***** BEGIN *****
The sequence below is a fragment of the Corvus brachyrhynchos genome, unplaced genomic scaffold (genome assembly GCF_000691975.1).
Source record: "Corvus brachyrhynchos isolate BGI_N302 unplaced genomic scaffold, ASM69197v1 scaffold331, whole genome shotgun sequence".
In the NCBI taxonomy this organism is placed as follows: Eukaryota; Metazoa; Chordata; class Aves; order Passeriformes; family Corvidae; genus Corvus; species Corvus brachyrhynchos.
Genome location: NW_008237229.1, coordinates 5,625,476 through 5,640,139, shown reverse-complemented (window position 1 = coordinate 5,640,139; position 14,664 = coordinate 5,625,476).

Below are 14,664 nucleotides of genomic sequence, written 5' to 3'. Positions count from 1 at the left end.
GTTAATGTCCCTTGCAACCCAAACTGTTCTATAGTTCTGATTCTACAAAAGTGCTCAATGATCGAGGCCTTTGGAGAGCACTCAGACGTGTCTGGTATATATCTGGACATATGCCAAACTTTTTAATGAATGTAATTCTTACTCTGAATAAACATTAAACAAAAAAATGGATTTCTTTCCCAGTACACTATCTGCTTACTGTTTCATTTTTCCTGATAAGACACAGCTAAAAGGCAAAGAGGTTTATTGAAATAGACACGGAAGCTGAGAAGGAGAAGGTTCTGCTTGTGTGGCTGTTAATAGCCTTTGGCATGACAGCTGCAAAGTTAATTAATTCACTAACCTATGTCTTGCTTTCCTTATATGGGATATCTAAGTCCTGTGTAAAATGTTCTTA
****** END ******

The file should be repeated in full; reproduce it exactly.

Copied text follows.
The sequence below is a fragment of the Corvus brachyrhynchos genome, unplaced genomic scaffold (genome assembly GCF_000691975.1).
Source record: "Corvus brachyrhynchos isolate BGI_N302 unplaced genomic scaffold, ASM69197v1 scaffold331, whole genome shotgun sequence".
In the NCBI taxonomy this organism is placed as follows: Eukaryota; Metazoa; Chordata; class Aves; order Passeriformes; family Corvidae; genus Corvus; species Corvus brachyrhynchos.
Genome location: NW_008237229.1, coordinates 5,625,476 through 5,640,139, shown reverse-complemented (window position 1 = coordinate 5,640,139; position 14,664 = coordinate 5,625,476).

Below are 14,664 nucleotides of genomic sequence, written 5' to 3'. Positions count from 1 at the left end.
GTTAATGTCCCTTGCAACCCAAACTGTTCTATAGTTCTGATTCTACAAAAGTGCTCAATGATCGAGGCCTTTGGAGAGCACTCAGACGTGTCTGGTATATATCTGGACATATGCCAAACTTTTTAATGAATGTAATTCTTACTCTGAATAAACATTAAACAAAAAAATGGATTTCTTTCCCAGTACACTATCTGCTTACTGTTTCATTTTTCCTGATAAGACACAGCTAAAAGGCAAAGAGGTTTATTGAAATAGACACGGAAGCTGAGAAGGAGAAGGTTCTGCTTGTGTGGCTGTTAATAGCCTTTGGCATGACAGCTGCAAAGTTAATTAATTCACTAACCTATGTCTTGCTTTCCTTATATGGGATATCTAAGTCCTGTGTAAAATGTTCTTA